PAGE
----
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2 senators want Faeldon out of BOC

/ 03:34 PM August 11, 2017

Customs Commissioner Nicanor Faeldon (File photo by PATHRICIA ROXAS / INQUIRER.net)

Malacañang should listen to clamor from both the Senate and House for Bureau of Customs (BOC) Commissioner Nicanor Faeldon to resign, senators said on Friday.

“The bipartisan clamor should be enough basis for Malacanang to show the door to the commissioner and a number of his people,” Sen. Francis “Kiko” Pangilinan said in a text message.

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Pangilinan stressed that the many other appointees have been fired for offenses lighter than what Faeldon had allegedly committed as BOC chair.

The BOC is under fire for allowing the entry of P6.4 billion worth of “shabu” (methamphetamine hydrochloride) from China into the country. Both chambers of Congress have been conducting hearings on the controversy.

“Many other appointees have been fired for lesser offenses. We trust that Malacañang will heed the calls and act accordingly. The question was whether they think the P6.4-billion shabu smuggling controversy is getting closer (or) will reach the doorsteps of Malacañang,” Pangilinan said.

Meanwhile, Senate blue ribbon committee chairman Richard Gordon said that after Faeldon had placed himself in a position that should force him to resign out of delicadeza.

“I have been asked why I want Commissioner Faeldon to resign. My answer is not so much that I want him to; but, that his performance in the Bureau of Customs has proven to be a failure. He has placed himself in a position that was/is way above his head. Is there, thus, a need for a call for Faeldon’s resignation? No, he does not need prodding in that regard. His dismal performance did him in,” he said in a statement.

“He bungled the anti-drug (P6.4B shabu) raid. None has been arrested for two and a half months now, save for a caretaker-cum-fall-guy,” he said.

Gordon also vowed to push the investigation further following the recent discovery of three crates containing cylinders believed to be filled with 1,800 kilograms of shabu.

He said the P6.4 billion shipment “may just be a decoy, that bigger shipments could have already been released into the market.”

“We will not be distracted by this. That is something that we have assumed already and that is why we will continue to investigate sternly,” he said.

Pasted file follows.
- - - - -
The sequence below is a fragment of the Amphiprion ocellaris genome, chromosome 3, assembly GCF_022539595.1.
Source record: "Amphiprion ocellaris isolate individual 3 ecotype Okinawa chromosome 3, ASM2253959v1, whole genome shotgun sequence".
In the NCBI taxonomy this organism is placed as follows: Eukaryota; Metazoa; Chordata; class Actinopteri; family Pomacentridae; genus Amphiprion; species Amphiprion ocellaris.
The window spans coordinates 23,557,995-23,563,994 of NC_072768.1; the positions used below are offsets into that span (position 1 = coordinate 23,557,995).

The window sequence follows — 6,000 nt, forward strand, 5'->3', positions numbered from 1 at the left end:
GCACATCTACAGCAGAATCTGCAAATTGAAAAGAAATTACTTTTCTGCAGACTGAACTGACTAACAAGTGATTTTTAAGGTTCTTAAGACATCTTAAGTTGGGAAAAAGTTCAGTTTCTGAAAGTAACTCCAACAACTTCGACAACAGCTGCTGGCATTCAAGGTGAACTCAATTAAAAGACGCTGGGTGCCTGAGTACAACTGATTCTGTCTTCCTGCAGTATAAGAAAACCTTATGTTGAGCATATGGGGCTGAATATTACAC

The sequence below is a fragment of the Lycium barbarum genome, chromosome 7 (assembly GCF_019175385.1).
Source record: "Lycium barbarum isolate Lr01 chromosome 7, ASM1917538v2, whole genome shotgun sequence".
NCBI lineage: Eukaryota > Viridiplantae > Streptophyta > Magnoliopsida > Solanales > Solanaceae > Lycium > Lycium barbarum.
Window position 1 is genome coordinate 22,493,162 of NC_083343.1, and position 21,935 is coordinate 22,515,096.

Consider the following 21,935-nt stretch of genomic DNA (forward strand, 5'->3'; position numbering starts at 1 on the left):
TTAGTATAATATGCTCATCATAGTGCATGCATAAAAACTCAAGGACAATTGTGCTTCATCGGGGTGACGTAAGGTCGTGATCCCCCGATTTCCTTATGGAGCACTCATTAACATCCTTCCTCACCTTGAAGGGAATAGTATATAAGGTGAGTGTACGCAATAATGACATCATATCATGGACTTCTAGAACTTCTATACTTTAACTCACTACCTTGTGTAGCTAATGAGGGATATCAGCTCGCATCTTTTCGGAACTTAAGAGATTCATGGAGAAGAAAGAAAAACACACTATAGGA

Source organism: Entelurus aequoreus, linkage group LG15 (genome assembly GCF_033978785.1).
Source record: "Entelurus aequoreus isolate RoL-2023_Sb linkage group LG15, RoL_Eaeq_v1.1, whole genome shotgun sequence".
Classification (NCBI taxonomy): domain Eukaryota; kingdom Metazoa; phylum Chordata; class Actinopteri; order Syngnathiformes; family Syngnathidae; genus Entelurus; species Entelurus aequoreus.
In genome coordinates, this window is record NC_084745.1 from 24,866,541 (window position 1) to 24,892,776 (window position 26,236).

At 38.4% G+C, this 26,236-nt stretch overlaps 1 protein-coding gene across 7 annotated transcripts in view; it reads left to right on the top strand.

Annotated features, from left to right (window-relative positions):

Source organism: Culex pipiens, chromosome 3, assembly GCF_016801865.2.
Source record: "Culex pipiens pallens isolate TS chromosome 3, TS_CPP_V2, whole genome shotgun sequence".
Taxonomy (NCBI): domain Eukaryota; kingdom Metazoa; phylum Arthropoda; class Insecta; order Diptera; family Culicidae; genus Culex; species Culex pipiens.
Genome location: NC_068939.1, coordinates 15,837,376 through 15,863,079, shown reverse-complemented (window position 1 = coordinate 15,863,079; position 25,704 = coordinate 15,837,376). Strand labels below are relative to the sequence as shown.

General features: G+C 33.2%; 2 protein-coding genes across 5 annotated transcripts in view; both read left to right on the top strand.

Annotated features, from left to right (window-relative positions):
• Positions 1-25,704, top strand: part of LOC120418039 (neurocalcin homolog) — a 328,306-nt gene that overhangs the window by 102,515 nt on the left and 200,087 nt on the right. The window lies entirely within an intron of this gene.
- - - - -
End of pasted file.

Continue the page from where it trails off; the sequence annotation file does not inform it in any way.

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Due to non-payment of monthly rental, three crates with cylinders believed to be containing illegal drugs like the one raided in Valenzuela City last May were found by operatives at an apartment unit in Sampaloc, Manila.

Danny and Alexandra Bolina, owners of the said apartment, said that a certain Lu Chin Wei, a Taiwanese national, rented the apartment unit at 1457 A. Maceda St. sometime in April.

After the discovery of the controversial 604 kilos of shabu shipment in Valenzuela City, Wei has nowhere to be found or contacted, which prompted the owners to inspect the unit where they found the three abandoned crates.

They immediately reported them to the barangay (village) chief, who immediately contacted the National Bureau of Investigation and the Manila Police District.

Senator Panfilo “Ping” Lacson, meanwhile, said the Philippine Drug Enforcement Agency (PDEA) should dig deeper on the matter and trace the ones who received the three other containers.

“PDEA should lose no time in pursuing what could be a significant lead as to who possibly received the mysterious 3 other containers probably containing 1,800 (kilograms) of shabu that were part of the shipments that Chen Julong aka Richard Tan, owner of Hongfei Xiamen and Hongfei Philippines facilitated through Taguba, Marcellana and EMT (Trading) with Customs but not yet accounted for,” he said in a text message. IDL

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TAGS: Bureau of Customs, Dick Gordon, drug smuggling, Kiko Pangilinan, Nicanor Faeldon, Ping Lacson, Rodrigo Duterte, Senate
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